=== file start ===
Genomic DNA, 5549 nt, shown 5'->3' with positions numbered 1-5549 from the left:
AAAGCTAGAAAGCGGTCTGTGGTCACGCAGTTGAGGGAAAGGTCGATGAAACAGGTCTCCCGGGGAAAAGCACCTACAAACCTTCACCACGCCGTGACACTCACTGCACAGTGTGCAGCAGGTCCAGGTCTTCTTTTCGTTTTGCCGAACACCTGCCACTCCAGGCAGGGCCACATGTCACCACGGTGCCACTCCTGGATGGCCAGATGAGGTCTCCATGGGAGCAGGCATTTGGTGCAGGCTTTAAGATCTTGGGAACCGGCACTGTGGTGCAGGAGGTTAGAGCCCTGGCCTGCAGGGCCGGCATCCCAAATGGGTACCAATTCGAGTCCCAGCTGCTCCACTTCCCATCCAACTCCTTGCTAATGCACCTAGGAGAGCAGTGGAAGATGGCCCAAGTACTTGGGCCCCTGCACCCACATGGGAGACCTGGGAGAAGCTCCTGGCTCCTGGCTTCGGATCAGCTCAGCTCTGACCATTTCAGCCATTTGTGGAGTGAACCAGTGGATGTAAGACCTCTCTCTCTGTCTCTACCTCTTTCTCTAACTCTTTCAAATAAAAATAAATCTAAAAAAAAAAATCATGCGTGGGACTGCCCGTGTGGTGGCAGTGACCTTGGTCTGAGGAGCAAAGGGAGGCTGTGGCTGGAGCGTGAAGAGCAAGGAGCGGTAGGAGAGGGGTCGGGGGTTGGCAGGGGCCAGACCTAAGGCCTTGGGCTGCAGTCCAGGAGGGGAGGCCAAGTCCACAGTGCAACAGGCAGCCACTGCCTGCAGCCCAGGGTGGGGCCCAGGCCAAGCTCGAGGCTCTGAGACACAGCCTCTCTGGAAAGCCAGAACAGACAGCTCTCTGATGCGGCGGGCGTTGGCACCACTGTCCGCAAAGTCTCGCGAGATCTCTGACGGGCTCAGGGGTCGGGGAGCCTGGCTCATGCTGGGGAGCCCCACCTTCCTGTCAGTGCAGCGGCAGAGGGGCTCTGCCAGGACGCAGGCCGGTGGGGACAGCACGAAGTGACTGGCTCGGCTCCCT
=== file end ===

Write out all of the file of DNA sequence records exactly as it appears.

Genomic DNA, 5549 nt, shown 5'->3' with positions numbered 1-5549 from the left:
AAAGCTAGAAAGCGGTCTGTGGTCACGCAGTTGAGGGAAAGGTCGATGAAACAGGTCTCCCGGGGAAAAGCACCTACAAACCTTCACCACGCCGTGACACTCACTGCACAGTGTGCAGCAGGTCCAGGTCTTCTTTTCGTTTTGCCGAACACCTGCCACTCCAGGCAGGGCCACATGTCACCACGGTGCCACTCCTGGATGGCCAGATGAGGTCTCCATGGGAGCAGGCATTTGGTGCAGGCTTTAAGATCTTGGGAACCGGCACTGTGGTGCAGGAGGTTAGAGCCCTGGCCTGCAGGGCCGGCATCCCAAATGGGTACCAATTCGAGTCCCAGCTGCTCCACTTCCCATCCAACTCCTTGCTAATGCACCTAGGAGAGCAGTGGAAGATGGCCCAAGTACTTGGGCCCCTGCACCCACATGGGAGACCTGGGAGAAGCTCCTGGCTCCTGGCTTCGGATCAGCTCAGCTCTGACCATTTCAGCCATTTGTGGAGTGAACCAGTGGATGTAAGACCTCTCTCTCTGTCTCTACCTCTTTCTCTAACTCTTTCAAATAAAAATAAATCTAAAAAAAAAAATCATGCGTGGGACTGCCCGTGTGGTGGCAGTGACCTTGGTCTGAGGAGCAAAGGGAGGCTGTGGCTGGAGCGTGAAGAGCAAGGAGCGGTAGGAGAGGGGTCGGGGGTTGGCAGGGGCCAGACCTAAGGCCTTGGGCTGCAGTCCAGGAGGGGAGGCCAAGTCCACAGTGCAACAGGCAGCCACTGCCTGCAGCCCAGGGTGGGGCCCAGGCCAAGCTCGAGGCTCTGAGACACAGCCTCTCTGGAAAGCCAGAACAGACAGCTCTCTGATGCGGCGGGCGTTGGCACCACTGTCCGCAAAGTCTCGCGAGATCTCTGACGGGCTCAGGGGTCGGGGAGCCTGGCTCATGCTGGGGAGCCCCACCTTCCTGTCAGTGCAGCGGCAGAGGGGCTCTGCCAGGACGCAGGCCGGTGGGGACAGCACGAAGTGACTGGCTCGGCTCCCT